In what has to be considered their most impressive home win of the season, the San Antonio Spurs dominated the Milwaukee Bucks on Monday night. The good guys caught fire early and were able to stay hot enough to keep the Bucks at bay. When the fiesta was over, San Antonio had a 146-125 victory.
Offensively, the Spurs were decisive, unselfish and stuck to the gameplan. Of course, it didn’t hurt that San Antonio nailed 17-of-29 three-point attempts. Defensively, the Spurs competed, were much more physical than they’ve been of late and made it a point to hit the boards with ferocity.
With three minutes remaining in the first quarter, the game was tied at 31-31. In the next ten minutes, the Spurs detonated on their way to an entertaining 41-18 run. Milwaukee kept playing hard but the Spurs had answer after answer to thwart any and all comebacks the Bucks attempted.
The Spurs scored a franchise record 87 points in the first half. There were a lot of notable numbers tonight but that mark has to take the cake.
Spurs vs. Bucks: Final Grades
Great game by Murray. His passing was outstanding and his orchestrating of pick-and-rolls was masterful. The Spurs haven’t seen pick-and-roll play with that much precision since Tony Parker many moons ago. Murray’s jumper also looked a lot better. His brainy play carried over to the defensive end as well. He was solid individually and team-wise while expertly picking his spots to be disruptive.
Coming off of a rough outing, Poeltl improved mightily. Most noticeably, he was sturdy in the paint and held his ground extremely well. It was especially impressive because he did so without fouling. Both in terms of rebounding and rim protection, the Big Wiener was extremely reliable. Offensively, Poeltl’s passing was shockingly good, as evidenced by his career-high eight assists. His rolling after setting screens was as purposeful as ever.
The good: When the dizzying array of three-point bombs needed moments to reload, DeRozan supplied some timely hoops. His passing was decent and his hardheaded drives drew a lot of contact. Defensively, he was nothing to write home about but was probably a little bit better than normal. The bad: DeRozan spent a lot of time complaining to the refs. Many of his five turnovers were due to him trying to tantrum his way to the line. He passed up a ton of open threes. Even when he decided to launch from distance, DeRozan stepped on the three-point line as if he was defiantly against joining the three-point party.
Lonnie Walker IV
The good: Walker’s aggression and confidence was palpable and seemed to rub off on his teammates. From creating shots off of screens to slithering forays into the paint, he displayed a varied arsenal on the offensive end. When times got tough, he was their to bail the team out on a number of occasions. The bad: Walker’s defense left quite a bit to be desired. His switching was oftentimes slow or just plain wrong. Offensively, he missed open teammates a few times but thankfully it didn’t matter too much with how well he was shooting.
Johnson played a very important role in this blowout win over the Bucks. He was the main defender against the Greek Freak and he did really well. He bodied him up without fouling too much, got back in transition quickly and boxed out like a madman. On the other end, Johnson made Giannis Antetokounmpo work by authoring relentless battering ram-esque assaults into the lane. That led to the two-time MVP getting in foul trouble early, which seemed to throw off his rhythm and the Bucks rhythm just enough.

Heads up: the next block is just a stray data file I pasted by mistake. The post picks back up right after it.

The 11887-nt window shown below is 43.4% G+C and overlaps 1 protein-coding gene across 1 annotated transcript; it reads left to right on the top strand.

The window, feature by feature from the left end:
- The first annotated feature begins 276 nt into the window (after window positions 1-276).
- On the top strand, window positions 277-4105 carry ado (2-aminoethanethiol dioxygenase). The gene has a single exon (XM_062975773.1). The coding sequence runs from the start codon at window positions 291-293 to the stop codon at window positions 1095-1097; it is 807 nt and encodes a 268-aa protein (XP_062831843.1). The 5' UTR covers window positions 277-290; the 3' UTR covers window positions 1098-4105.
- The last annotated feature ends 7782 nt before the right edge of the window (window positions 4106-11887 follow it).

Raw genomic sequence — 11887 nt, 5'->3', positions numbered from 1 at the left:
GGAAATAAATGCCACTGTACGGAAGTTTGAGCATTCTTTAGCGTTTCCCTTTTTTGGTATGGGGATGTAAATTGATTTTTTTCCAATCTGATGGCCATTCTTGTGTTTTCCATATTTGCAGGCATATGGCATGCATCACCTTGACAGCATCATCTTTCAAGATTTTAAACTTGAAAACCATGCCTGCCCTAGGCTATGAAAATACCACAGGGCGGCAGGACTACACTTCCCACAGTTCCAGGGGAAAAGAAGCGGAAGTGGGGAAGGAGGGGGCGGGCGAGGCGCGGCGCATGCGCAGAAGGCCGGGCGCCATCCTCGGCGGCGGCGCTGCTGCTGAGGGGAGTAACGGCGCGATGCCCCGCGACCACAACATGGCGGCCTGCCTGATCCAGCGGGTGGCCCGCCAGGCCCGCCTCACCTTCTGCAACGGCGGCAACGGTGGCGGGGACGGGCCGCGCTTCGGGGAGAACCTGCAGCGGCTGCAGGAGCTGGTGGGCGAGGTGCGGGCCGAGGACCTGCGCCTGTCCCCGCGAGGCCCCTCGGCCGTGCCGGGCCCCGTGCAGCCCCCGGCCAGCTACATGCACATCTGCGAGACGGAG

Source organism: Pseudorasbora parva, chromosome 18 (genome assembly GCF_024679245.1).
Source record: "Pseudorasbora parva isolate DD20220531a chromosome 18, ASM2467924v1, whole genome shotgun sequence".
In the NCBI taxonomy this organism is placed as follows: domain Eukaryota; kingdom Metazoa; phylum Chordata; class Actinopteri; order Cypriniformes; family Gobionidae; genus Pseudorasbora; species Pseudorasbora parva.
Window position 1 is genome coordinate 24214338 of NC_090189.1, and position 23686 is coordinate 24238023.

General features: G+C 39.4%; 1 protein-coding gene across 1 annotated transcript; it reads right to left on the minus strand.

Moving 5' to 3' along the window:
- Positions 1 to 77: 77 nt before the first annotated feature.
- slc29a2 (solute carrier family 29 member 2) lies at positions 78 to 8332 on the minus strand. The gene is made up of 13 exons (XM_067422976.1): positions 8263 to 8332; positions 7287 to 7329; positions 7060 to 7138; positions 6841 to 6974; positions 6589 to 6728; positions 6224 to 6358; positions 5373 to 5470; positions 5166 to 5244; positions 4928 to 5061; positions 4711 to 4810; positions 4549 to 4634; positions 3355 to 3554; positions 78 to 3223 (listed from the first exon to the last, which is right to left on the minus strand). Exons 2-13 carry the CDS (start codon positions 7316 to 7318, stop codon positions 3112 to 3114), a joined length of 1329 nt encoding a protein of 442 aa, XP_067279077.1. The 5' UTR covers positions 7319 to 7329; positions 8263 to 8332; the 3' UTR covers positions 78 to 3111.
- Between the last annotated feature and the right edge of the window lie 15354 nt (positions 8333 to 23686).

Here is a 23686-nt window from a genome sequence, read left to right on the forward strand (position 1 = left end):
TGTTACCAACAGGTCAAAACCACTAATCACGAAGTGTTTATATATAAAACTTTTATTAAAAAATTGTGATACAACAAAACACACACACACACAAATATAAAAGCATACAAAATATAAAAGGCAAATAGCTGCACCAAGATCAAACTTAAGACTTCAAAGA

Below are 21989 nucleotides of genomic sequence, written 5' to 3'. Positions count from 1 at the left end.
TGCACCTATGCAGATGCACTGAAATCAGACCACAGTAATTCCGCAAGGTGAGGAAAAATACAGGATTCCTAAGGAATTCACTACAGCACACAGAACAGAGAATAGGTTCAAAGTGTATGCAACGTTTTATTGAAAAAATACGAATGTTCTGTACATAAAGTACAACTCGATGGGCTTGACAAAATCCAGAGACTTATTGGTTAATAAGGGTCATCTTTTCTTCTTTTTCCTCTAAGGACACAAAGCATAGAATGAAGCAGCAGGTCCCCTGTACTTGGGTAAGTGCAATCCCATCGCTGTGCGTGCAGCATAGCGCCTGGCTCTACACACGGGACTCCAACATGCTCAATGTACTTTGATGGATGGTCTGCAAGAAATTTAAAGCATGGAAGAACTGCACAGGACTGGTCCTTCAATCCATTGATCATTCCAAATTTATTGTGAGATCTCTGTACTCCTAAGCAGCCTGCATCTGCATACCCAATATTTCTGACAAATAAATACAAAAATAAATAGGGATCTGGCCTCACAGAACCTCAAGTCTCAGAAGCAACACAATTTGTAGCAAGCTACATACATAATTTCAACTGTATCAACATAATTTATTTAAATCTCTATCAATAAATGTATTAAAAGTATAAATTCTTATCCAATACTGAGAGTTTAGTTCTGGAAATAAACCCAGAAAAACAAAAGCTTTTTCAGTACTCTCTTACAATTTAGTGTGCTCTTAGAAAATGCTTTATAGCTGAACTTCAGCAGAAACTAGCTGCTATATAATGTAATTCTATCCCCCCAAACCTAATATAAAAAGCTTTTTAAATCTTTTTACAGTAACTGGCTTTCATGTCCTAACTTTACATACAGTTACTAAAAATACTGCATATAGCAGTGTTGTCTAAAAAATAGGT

Welcome back, Patty. After a 12-game stretch that saw Mills average 4.4 points on 25.4% shooting from the field and 22.6% on threes, he picked a great time to rejoin the Spurs. I’m not sure where he’s been hiding but this looked like the guy from the first half of the season. Sure, his barrage of three-pointers is what will be remembered but Mills’ overall activity level was also night and day.
Gay has quietly put together a string of strong games. Tonight, he joined a rejuvenated Mills in spearheading the bench unit. Gay picked his spots well by either taking advantage of mismatches or firing away when given an open look. He was also feisty on the defensive end. He rebounded well and used his length and quick reflexes to make plays.
Vassell was in a good groove. He had a couple mistakes here and there but he was mostly an asset on both ends. Defensively, his rotations were lightning fast and he kept his arms in the passing lanes. Offensively, the rookie played with moxie and didn’t shy away when his first couple possessions didn’t go as planned.
Eubanks didn’t get a whole lot of time to shine but he helped keep the positive mojo flowing. He was physical on both ends, rebounded well and remained alert.
Pop’s Xs and Os were some of his best of the season. On offense, the Spurs took full advantage of the fact that the Bucks tend to play drop coverage and are willing to give up three-pointers. Additionally, in a cruel twist of fate, Pop repeatedly called plays that took advantage of Bryn Forbes’ defense, or lack thereof. On defense, the Spurs dared Antetokounmpo to shoot jumpers but swarmed him with two or even three defenders when he got the ball in the paint. When the Greek Freak didn’t have the ball, the gameplan was to hug three-point shooters navigating around screens to force them to drive — and that strategy paid dividends, too.
Can the Spurs use this win as a springboard to finish this season off in style? We’ll soon find out as San Antonio has a difficult two-game road trip against the Brooklyn Nets and New York Knicks on Wednesday and Thursday, respectively.